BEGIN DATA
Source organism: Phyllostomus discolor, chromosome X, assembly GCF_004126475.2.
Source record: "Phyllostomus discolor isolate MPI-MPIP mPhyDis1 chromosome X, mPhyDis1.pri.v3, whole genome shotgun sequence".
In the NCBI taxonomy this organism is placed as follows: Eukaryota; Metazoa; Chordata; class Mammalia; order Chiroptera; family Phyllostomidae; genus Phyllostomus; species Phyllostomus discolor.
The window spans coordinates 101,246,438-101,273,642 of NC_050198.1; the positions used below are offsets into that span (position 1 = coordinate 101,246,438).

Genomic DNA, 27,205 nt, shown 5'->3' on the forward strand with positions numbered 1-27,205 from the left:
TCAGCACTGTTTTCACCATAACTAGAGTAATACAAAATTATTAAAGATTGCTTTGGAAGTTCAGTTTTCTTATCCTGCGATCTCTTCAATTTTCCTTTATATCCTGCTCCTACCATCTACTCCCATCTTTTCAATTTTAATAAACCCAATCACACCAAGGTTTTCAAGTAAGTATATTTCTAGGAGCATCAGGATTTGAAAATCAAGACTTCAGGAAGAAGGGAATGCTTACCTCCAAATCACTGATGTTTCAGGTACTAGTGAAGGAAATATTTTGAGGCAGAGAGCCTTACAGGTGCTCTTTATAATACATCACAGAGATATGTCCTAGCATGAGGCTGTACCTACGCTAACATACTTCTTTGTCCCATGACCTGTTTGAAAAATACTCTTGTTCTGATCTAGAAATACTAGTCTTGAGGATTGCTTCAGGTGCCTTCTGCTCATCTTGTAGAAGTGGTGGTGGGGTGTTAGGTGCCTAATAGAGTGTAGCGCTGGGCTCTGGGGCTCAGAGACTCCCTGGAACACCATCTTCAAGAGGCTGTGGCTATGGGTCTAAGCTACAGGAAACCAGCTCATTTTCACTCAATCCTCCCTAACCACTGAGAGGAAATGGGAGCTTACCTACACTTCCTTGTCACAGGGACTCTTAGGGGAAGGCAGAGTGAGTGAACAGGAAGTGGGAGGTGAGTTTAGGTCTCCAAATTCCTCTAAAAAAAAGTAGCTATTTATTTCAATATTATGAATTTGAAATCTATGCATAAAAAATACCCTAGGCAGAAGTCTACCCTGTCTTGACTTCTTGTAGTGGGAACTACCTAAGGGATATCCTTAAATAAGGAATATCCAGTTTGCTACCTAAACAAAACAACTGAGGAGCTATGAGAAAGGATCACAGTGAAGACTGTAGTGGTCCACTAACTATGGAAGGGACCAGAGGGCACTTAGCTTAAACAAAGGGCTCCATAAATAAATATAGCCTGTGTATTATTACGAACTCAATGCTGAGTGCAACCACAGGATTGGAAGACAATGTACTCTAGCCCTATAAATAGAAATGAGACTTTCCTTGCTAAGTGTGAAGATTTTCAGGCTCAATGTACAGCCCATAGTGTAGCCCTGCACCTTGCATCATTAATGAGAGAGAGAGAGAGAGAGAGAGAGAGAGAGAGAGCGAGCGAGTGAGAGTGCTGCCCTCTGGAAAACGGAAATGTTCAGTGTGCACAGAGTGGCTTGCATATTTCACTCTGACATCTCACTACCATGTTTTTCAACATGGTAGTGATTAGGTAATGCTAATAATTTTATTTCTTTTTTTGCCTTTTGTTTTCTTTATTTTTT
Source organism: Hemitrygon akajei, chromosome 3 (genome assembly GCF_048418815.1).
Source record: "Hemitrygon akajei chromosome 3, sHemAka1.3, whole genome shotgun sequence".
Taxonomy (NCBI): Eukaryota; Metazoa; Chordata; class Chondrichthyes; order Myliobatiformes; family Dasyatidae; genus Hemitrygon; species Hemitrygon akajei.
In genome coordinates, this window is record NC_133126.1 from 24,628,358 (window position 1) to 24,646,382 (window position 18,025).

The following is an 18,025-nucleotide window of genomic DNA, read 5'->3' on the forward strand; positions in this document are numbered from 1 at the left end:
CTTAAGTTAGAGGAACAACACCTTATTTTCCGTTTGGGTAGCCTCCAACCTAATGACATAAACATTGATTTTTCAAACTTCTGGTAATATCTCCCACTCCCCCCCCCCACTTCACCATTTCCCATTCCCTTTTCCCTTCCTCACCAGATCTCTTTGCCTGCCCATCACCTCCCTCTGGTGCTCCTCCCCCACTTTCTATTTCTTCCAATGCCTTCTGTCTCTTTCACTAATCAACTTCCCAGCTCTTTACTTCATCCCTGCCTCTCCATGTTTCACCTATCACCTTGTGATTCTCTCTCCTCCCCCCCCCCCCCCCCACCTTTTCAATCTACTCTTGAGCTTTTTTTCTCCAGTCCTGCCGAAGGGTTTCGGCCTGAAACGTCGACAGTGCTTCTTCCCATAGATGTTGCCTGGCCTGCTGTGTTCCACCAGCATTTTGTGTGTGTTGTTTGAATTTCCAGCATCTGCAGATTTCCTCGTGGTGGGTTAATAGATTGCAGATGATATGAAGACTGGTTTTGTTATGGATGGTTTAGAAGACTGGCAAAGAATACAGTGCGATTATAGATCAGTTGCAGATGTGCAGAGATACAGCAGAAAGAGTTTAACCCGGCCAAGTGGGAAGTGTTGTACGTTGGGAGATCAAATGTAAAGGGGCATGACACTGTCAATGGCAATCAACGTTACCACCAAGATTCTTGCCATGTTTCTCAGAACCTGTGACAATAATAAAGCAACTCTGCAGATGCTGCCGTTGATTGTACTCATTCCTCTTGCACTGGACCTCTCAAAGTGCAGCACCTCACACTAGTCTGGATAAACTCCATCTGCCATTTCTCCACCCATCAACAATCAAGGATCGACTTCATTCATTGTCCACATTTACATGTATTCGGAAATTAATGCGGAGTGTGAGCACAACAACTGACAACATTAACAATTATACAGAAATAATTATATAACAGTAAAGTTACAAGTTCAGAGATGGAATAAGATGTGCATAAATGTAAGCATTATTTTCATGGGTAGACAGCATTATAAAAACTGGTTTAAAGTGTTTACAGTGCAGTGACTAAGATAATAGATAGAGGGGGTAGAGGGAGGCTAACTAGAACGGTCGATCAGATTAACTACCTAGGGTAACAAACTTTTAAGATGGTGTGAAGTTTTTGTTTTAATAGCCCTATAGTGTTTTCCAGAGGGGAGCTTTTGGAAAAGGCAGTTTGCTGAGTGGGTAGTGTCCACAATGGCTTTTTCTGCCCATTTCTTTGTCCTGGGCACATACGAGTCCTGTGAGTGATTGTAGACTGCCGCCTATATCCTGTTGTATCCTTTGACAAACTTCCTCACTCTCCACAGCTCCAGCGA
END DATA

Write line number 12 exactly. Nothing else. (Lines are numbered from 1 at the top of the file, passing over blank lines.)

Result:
CTTAAGTTAGAGGAACAACACCTTATTTTCCGTTTGGGTAGCCTCCAACCTAATGACATAAACATTGATTTTTCAAACTTCTGGTAATATCTCCCACTCCCCCCCCCCACTTCACCATTTCCCATTCCCTTTTCCCTTCCTCACCAGATCTCTTTGCCTGCCCATCACCTCCCTCTGGTGCTCCTCCCCCACTTTCTATTTCTTCCAATGCCTTCTGTCTCTTTCACTAATCAACTTCCCAGCTCTTTACTTCATCCCTGCCTCTCCATGTTTCACCTATCACCTTGTGATTCTCTCTCCTCCCCCCCCCCCCCCCCACCTTTTCAATCTACTCTTGAGCTTTTTTTCTCCAGTCCTGCCGAAGGGTTTCGGCCTGAAACGTCGACAGTGCTTCTTCCCATAGATGTTGCCTGGCCTGCTGTGTTCCACCAGCATTTTGTGTGTGTTGTTTGAATTTCCAGCATCTGCAGATTTCCTCGTGGTGGGTTAATAGATTGCAGATGATATGAAGACTGGTTTTGTTATGGATGGTTTAGAAGACTGGCAAAGAATACAGTGCGATTATAGATCAGTTGCAGATGTGCAGAGATACAGCAGAAAGAGTTTAACCCGGCCAAGTGGGAAGTGTTGTACGTTGGGAGATCAAATGTAAAGGGGCATGACACTGTCAATGGCAATCAACGTTACCACCAAGATTCTTGCCATGTTTCTCAGAACCTGTGACAATAATAAAGCAACTCTGCAGATGCTGCCGTTGATTGTACTCATTCCTCTTGCACTGGACCTCTCAAAGTGCAGCACCTCACACTAGTCTGGATAAACTCCATCTGCCATTTCTCCACCCATCAACAATCAAGGATCGACTTCATTCATTGTCCACATTTACATGTATTCGGAAATTAATGCGGAGTGTGAGCACAACAACTGACAACATTAACAATTATACAGAAATAATTATATAACAGTAAAGTTACAAGTTCAGAGATGGAATAAGATGTGCATAAATGTAAGCATTATTTTCATGGGTAGACAGCATTATAAAAACTGGTTTAAAGTGTTTACAGTGCAGTGACTAAGATAATAGATAGAGGGGGTAGAGGGAGGCTAACTAGAACGGTCGATCAGATTAACTACCTAGGGTAACAAACTTTTAAGATGGTGTGAAGTTTTTGTTTTAATAGCCCTATAGTGTTTTCCAGAGGGGAGCTTTTGGAAAAGGCAGTTTGCTGAGTGGGTAGTGTCCACAATGGCTTTTTCTGCCCATTTCTTTGTCCTGGGCACATACGAGTCCTGTGAGTGATTGTAGACTGCCGCCTATATCCTGTTGTATCCTTTGACAAACTTCCTCACTCTCCACAGCTCCAGCGA